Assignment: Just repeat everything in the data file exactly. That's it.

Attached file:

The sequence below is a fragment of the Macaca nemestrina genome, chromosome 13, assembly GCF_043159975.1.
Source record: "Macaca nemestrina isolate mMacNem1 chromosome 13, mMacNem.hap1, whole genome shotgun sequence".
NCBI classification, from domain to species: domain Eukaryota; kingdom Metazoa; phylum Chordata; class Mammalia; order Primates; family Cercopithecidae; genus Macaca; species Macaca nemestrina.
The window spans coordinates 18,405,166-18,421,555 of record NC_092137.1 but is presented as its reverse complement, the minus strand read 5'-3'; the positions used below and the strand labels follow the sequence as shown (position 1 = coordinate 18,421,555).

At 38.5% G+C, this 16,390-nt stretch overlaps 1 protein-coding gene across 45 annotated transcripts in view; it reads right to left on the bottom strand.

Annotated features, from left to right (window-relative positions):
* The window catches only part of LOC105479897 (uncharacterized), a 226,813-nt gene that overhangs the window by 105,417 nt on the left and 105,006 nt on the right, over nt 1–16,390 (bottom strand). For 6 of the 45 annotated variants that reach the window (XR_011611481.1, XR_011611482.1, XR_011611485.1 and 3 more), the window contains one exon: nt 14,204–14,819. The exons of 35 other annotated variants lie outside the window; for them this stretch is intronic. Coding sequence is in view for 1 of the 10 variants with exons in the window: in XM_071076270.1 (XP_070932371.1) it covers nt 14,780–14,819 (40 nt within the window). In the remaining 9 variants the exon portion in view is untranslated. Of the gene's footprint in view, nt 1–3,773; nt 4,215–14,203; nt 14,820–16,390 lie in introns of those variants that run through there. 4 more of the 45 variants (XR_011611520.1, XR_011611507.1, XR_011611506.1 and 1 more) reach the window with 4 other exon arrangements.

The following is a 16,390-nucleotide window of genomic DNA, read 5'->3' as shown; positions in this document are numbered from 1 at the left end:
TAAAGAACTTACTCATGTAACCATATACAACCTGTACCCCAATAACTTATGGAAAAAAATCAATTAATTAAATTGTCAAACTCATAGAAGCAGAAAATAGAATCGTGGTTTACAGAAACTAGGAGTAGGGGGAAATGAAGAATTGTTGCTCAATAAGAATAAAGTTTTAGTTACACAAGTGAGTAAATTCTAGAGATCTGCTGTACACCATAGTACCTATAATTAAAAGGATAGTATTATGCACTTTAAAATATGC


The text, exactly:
The sequence below is a fragment of the Macaca nemestrina genome, chromosome 13, assembly GCF_043159975.1.
Source record: "Macaca nemestrina isolate mMacNem1 chromosome 13, mMacNem.hap1, whole genome shotgun sequence".
NCBI classification, from domain to species: domain Eukaryota; kingdom Metazoa; phylum Chordata; class Mammalia; order Primates; family Cercopithecidae; genus Macaca; species Macaca nemestrina.
The window spans coordinates 18,405,166-18,421,555 of record NC_092137.1 but is presented as its reverse complement, the minus strand read 5'-3'; the positions used below and the strand labels follow the sequence as shown (position 1 = coordinate 18,421,555).

At 38.5% G+C, this 16,390-nt stretch overlaps 1 protein-coding gene across 45 annotated transcripts in view; it reads right to left on the bottom strand.

Annotated features, from left to right (window-relative positions):
* The window catches only part of LOC105479897 (uncharacterized), a 226,813-nt gene that overhangs the window by 105,417 nt on the left and 105,006 nt on the right, over nt 1–16,390 (bottom strand). For 6 of the 45 annotated variants that reach the window (XR_011611481.1, XR_011611482.1, XR_011611485.1 and 3 more), the window contains one exon: nt 14,204–14,819. The exons of 35 other annotated variants lie outside the window; for them this stretch is intronic. Coding sequence is in view for 1 of the 10 variants with exons in the window: in XM_071076270.1 (XP_070932371.1) it covers nt 14,780–14,819 (40 nt within the window). In the remaining 9 variants the exon portion in view is untranslated. Of the gene's footprint in view, nt 1–3,773; nt 4,215–14,203; nt 14,820–16,390 lie in introns of those variants that run through there. 4 more of the 45 variants (XR_011611520.1, XR_011611507.1, XR_011611506.1 and 1 more) reach the window with 4 other exon arrangements.

The following is a 16,390-nucleotide window of genomic DNA, read 5'->3' as shown; positions in this document are numbered from 1 at the left end:
TAAAGAACTTACTCATGTAACCATATACAACCTGTACCCCAATAACTTATGGAAAAAAATCAATTAATTAAATTGTCAAACTCATAGAAGCAGAAAATAGAATCGTGGTTTACAGAAACTAGGAGTAGGGGGAAATGAAGAATTGTTGCTCAATAAGAATAAAGTTTTAGTTACACAAGTGAGTAAATTCTAGAGATCTGCTGTACACCATAGTACCTATAATTAAAAGGATAGTATTATGCACTTTAAAATATGC